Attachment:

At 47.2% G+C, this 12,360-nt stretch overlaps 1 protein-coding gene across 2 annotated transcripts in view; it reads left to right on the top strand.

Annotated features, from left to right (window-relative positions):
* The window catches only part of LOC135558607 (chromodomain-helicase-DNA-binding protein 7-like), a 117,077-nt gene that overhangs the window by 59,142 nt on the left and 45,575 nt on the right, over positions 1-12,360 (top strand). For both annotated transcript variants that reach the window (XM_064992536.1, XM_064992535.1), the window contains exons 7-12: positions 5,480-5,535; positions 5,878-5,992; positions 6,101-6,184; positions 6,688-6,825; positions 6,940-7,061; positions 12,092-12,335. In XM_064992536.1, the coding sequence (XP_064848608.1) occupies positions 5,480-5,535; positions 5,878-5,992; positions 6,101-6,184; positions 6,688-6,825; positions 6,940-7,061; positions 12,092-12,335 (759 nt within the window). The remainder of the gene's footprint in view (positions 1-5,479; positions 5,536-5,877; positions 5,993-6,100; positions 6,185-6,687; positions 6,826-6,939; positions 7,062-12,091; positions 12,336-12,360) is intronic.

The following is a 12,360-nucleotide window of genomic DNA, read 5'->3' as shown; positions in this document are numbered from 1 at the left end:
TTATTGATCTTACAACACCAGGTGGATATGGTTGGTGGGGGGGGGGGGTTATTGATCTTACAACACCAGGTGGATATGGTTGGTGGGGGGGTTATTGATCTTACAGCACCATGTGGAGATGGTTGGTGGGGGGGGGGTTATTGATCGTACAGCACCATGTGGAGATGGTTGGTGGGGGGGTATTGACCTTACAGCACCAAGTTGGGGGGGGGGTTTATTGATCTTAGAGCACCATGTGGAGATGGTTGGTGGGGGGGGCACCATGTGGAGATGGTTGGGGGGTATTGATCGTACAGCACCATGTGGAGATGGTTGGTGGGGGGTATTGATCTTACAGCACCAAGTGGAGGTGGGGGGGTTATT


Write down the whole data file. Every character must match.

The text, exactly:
At 47.2% G+C, this 12,360-nt stretch overlaps 1 protein-coding gene across 2 annotated transcripts in view; it reads left to right on the top strand.

Annotated features, from left to right (window-relative positions):
* The window catches only part of LOC135558607 (chromodomain-helicase-DNA-binding protein 7-like), a 117,077-nt gene that overhangs the window by 59,142 nt on the left and 45,575 nt on the right, over positions 1-12,360 (top strand). For both annotated transcript variants that reach the window (XM_064992536.1, XM_064992535.1), the window contains exons 7-12: positions 5,480-5,535; positions 5,878-5,992; positions 6,101-6,184; positions 6,688-6,825; positions 6,940-7,061; positions 12,092-12,335. In XM_064992536.1, the coding sequence (XP_064848608.1) occupies positions 5,480-5,535; positions 5,878-5,992; positions 6,101-6,184; positions 6,688-6,825; positions 6,940-7,061; positions 12,092-12,335 (759 nt within the window). The remainder of the gene's footprint in view (positions 1-5,479; positions 5,536-5,877; positions 5,993-6,100; positions 6,185-6,687; positions 6,826-6,939; positions 7,062-12,091; positions 12,336-12,360) is intronic.

The following is a 12,360-nucleotide window of genomic DNA, read 5'->3' as shown; positions in this document are numbered from 1 at the left end:
TTATTGATCTTACAACACCAGGTGGATATGGTTGGTGGGGGGGGGGGGTTATTGATCTTACAACACCAGGTGGATATGGTTGGTGGGGGGGTTATTGATCTTACAGCACCATGTGGAGATGGTTGGTGGGGGGGGGGTTATTGATCGTACAGCACCATGTGGAGATGGTTGGTGGGGGGGTATTGACCTTACAGCACCAAGTTGGGGGGGGGGTTTATTGATCTTAGAGCACCATGTGGAGATGGTTGGTGGGGGGGGCACCATGTGGAGATGGTTGGGGGGTATTGATCGTACAGCACCATGTGGAGATGGTTGGTGGGGGGTATTGATCTTACAGCACCAAGTGGAGGTGGGGGGGTTATT